Self-Organization Design

Updated: Sep 8, 2020

Self-organization in design refers to the process of co-creation in the development of a product or service.[1 Instead of a professional designer producing a finished product and pushing it out to the end-user, self-organizational design involves the two-way interplay between the designer and the end-user where products are designed to be redesigned by the user, thus enabling an evolutionary process of development. Implicit in our traditional design engineering paradigm is the assumption that we are dealing with a well-bounded system over which we have almost complete control and knowledge. This is true when we are developing most physical systems such as chairs, bridges, cars and so on. 
But part of the definition for complex systems is that the components of the system have some degree of autonomy, which means, as designers, we can only have a partial influence over the system as a whole. The degree to which we can define the system will depend on the degree of autonomy of the elements in, say, a transportation network. We can have a relatively high level of control by constraining the actions of the cars. But in designing, say, a social network, people value their autonomy highly. No one is in control of the networks that are spawned out of Facebook or Twitter. They are created out of the self-organization of the users on the local level. What we are describing then is essentially a spectrum on the one side of which we can have top-down control, allowing us to design a well-defined system that will thus be relatively orderly. On the other end, we have what we call self-organizing systems that are less designed but are instead created from the actions and interactions of their users, thus they will likely be less orderly. Our traditional design engineering approach is of course on the left-hand side of this spectrum. It is a linear model based on the assumption that the end-user is a passive recipient or consumer. Within this industrial model, end-user variation and engagement is dumbed down so as to fit in with pre-designed procedures and systems of mass production. The obvious result of this is disengagement, alienation, and a world where end-users are constrained by systems that are created by a few designs and engineers in large centralized organizations. This is a model we should all be very familiar with. Although user-generated systems have always been there on the fringes of the mainstream, the rise of I.T. and the internet has put powerful tools for self-organization and collaboration in the hands of many. Today many of the most innovative, dynamic and fast growing businesses and services are harnessing this by creating platforms for technologies and people to interact, adapt and self-organize.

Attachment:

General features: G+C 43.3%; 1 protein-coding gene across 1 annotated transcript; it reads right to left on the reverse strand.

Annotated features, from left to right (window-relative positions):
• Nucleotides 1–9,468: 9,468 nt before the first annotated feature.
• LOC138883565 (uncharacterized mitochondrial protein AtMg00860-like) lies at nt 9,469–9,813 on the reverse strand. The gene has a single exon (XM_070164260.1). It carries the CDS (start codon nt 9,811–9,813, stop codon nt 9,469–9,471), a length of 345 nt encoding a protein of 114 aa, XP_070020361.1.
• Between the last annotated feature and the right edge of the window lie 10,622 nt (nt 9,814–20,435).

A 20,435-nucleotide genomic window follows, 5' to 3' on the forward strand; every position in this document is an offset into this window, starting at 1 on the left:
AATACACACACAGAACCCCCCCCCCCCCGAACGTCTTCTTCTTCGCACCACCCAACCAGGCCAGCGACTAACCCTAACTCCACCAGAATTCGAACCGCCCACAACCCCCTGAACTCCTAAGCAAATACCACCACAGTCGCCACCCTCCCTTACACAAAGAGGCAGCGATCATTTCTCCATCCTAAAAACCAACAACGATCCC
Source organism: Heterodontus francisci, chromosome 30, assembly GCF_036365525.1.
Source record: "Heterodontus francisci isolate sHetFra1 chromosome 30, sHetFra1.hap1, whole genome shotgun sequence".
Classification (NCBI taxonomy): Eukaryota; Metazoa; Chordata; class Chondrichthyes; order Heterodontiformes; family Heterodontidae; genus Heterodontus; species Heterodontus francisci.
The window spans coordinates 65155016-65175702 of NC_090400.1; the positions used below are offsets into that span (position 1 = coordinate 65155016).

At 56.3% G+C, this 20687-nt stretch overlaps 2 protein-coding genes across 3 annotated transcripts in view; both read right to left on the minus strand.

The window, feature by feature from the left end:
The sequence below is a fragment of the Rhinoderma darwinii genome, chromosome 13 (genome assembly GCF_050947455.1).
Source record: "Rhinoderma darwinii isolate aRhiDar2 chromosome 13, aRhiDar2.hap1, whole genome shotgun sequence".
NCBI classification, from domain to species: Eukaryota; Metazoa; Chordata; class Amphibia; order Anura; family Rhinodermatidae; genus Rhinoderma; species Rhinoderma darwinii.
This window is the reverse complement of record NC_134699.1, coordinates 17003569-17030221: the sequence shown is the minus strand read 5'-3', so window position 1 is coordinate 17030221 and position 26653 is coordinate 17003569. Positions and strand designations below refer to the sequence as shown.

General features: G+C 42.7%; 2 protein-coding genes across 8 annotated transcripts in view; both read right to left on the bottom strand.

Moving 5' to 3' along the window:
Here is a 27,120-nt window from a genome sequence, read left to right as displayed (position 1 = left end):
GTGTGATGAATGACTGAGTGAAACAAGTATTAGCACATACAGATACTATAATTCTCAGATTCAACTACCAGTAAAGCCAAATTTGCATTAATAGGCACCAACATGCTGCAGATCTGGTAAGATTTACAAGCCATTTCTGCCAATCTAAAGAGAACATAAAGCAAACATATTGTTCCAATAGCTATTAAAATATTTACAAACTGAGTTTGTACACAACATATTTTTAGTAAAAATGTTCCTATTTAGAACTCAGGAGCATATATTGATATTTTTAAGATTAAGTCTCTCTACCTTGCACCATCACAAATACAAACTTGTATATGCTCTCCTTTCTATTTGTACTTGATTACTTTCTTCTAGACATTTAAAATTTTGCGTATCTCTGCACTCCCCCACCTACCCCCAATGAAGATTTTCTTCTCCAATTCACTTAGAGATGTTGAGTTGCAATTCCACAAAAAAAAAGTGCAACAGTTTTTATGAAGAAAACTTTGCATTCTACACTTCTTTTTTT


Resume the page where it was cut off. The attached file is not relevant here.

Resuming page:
Co-creation Platforms

Instead of the traditional divide between producer and consumer of a technology or service, co-creation harnesses the relatively untapped and potentially vast resource of end-user engagement. Although finished products are sometimes what people want, it is also true that when we give people the capacity to be part of the design and production process they feel more engaged, are more likely to value the end product, and can be a valuable source of innovation amongst other things. The question then turns to, why design these platforms of co-creation to be productive if we can’t actually control them? What happens if our company crowdsources the designs for the production of our next pair of sports shoes? How do we know they are going to be what we want? Part of giving over control is accepting the fact that one person will use a social network for saving the planet, the next for avoiding work. What we can do though is create attractor states, that is, when we build the platform we set desired default positions that users can change but will be attractors for most as they are the default. For example, when building a video sharing site, if we want the site to be open and sharing, we could set the default copyrights for an uploaded video to creative commons. They can change it, but this is an example of an attractor state. Similarly, when we are designing an urban transport system, if we build lots of greenways, cycle paths and pedestrian streets, people still have a choice as to what mode of transport they use. But, walking and cycling increasingly become attractors in the system towards which people will naturally gravitate as it becomes the course of least resistance.